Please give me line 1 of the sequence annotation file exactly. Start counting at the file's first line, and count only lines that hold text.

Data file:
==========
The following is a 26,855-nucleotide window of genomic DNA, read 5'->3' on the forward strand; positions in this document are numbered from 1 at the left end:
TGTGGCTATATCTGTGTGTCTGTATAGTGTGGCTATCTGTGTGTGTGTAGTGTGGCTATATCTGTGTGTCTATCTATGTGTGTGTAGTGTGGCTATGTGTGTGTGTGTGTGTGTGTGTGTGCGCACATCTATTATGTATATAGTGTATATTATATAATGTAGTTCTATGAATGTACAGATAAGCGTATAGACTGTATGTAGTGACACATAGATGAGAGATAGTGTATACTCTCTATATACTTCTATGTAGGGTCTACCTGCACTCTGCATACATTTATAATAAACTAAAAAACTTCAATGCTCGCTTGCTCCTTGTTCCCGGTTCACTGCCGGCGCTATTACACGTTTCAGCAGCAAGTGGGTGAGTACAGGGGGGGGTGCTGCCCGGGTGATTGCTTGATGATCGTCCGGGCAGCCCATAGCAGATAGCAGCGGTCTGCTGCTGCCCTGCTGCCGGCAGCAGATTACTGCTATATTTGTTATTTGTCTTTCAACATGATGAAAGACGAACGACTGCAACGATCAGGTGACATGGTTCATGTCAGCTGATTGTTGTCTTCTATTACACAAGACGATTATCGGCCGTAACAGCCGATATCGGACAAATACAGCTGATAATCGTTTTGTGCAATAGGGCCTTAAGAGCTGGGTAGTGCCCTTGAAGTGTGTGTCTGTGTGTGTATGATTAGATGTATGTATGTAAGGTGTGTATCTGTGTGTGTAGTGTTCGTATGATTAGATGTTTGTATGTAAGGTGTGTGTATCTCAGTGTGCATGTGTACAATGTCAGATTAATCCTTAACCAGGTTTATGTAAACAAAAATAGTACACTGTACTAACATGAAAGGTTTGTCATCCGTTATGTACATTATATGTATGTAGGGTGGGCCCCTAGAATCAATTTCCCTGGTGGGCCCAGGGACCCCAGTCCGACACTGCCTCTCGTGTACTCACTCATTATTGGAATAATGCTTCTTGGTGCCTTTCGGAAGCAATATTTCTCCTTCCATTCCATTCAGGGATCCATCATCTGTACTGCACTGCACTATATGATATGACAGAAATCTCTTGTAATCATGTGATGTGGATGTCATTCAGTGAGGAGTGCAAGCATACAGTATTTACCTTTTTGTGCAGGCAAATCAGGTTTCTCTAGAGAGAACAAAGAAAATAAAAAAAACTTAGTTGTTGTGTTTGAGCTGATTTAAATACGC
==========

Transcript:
The following is a 26,855-nucleotide window of genomic DNA, read 5'->3' on the forward strand; positions in this document are numbered from 1 at the left end: